Such stark contrasts do not mean that Pattaya can’t learn from these cities. Miami is a good example of the integration of business and tourism. Pattaya itself will never be a major employer outside of the tourism business, but the province as a whole has already benefitted from international investment through the Eastern Economic Corridor. For example, the Board of Investment has already granted tax-free incentives for sunrise industry projects here and in neighboring provinces worth 800 billion baht. They include the hi-speed train project linking three airports and huge upgrading to the port structures at Laem Chabang and Rayong.

Thailand’s immigration laws for expat workers – understandably criticized by expats and tourists – have learned from both Dubai and Singapore to be more flexible. There are already several hundred foreigners working in disciplines such as robotics and engineering within the EEC who have the new Smart 4-year Thai visa which does not require a work permit. Incidentally, holders are excused from the 90-days reporting requirement.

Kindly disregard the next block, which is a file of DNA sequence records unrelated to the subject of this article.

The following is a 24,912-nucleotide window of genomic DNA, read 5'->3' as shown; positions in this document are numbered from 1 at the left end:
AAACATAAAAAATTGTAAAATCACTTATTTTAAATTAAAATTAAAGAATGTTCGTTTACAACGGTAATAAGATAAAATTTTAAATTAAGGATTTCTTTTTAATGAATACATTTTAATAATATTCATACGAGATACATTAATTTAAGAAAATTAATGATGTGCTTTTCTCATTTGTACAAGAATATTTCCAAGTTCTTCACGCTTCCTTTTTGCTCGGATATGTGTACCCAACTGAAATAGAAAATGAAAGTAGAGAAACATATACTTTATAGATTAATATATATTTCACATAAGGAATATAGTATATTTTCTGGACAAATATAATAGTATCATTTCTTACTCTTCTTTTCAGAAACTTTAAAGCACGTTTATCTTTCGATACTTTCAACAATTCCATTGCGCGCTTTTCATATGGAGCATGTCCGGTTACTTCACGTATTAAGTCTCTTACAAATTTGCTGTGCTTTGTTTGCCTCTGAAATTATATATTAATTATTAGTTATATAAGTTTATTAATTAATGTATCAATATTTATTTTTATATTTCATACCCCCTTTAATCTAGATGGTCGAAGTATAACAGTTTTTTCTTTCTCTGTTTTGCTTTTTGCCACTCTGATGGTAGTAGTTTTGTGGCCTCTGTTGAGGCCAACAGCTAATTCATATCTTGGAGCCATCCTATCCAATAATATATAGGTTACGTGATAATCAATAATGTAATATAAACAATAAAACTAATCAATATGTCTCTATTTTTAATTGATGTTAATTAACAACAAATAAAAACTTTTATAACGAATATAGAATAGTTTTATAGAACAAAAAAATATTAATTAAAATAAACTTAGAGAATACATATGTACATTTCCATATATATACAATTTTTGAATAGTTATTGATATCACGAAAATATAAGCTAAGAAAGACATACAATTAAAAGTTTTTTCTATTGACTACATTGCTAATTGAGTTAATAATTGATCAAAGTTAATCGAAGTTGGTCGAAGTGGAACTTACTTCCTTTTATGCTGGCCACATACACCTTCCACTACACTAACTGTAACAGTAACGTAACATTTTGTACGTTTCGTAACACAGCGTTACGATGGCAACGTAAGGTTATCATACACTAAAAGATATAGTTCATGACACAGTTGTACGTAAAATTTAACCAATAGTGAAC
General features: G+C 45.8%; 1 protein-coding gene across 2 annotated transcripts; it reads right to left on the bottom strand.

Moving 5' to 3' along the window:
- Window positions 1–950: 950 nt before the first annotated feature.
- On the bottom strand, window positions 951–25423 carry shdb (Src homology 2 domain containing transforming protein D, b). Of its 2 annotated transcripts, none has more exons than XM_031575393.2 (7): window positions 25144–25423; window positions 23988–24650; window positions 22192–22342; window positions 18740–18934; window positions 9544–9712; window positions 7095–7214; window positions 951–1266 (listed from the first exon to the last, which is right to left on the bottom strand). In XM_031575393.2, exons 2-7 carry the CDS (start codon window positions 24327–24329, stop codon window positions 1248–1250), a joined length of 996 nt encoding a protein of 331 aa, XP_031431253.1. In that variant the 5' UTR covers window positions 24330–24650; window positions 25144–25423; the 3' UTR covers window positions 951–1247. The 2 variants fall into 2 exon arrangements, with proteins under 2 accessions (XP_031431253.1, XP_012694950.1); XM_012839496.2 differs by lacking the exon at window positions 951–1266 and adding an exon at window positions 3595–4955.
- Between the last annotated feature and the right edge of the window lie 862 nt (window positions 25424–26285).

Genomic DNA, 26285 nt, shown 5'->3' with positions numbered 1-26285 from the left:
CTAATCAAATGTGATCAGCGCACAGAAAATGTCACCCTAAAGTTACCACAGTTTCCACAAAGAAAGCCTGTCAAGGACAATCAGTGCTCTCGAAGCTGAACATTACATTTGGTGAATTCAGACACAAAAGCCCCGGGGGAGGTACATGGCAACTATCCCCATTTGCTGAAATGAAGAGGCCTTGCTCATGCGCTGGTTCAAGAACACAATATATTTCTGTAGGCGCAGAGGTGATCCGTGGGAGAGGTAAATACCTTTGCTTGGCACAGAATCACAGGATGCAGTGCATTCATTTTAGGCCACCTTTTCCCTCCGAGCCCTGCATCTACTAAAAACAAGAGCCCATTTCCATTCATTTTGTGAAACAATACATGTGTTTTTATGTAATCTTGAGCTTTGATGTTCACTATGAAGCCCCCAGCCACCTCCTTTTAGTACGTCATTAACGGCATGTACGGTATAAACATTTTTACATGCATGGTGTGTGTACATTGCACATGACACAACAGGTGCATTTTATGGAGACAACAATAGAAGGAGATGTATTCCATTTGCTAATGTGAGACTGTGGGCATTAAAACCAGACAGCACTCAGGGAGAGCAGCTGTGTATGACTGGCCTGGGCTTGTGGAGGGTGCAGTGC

Pattaya itself was becoming quite successful, prior to the pandemic, in becoming a popular centre for international MICE (meetings, incentives, conferences, exhibitions) which is also a hallmark of developments in Miami, Dubai and Singapore. But, unlike those cities, Pattaya itself will never become a major employer of business, technology and manufacturing. Pattaya’s future role will be to service a broader region in eastern Thailand as a vacation, tourist and convention center. Neo-Pattaya will doubtless emerge in the next decade or two. But in a uniquely Thai way.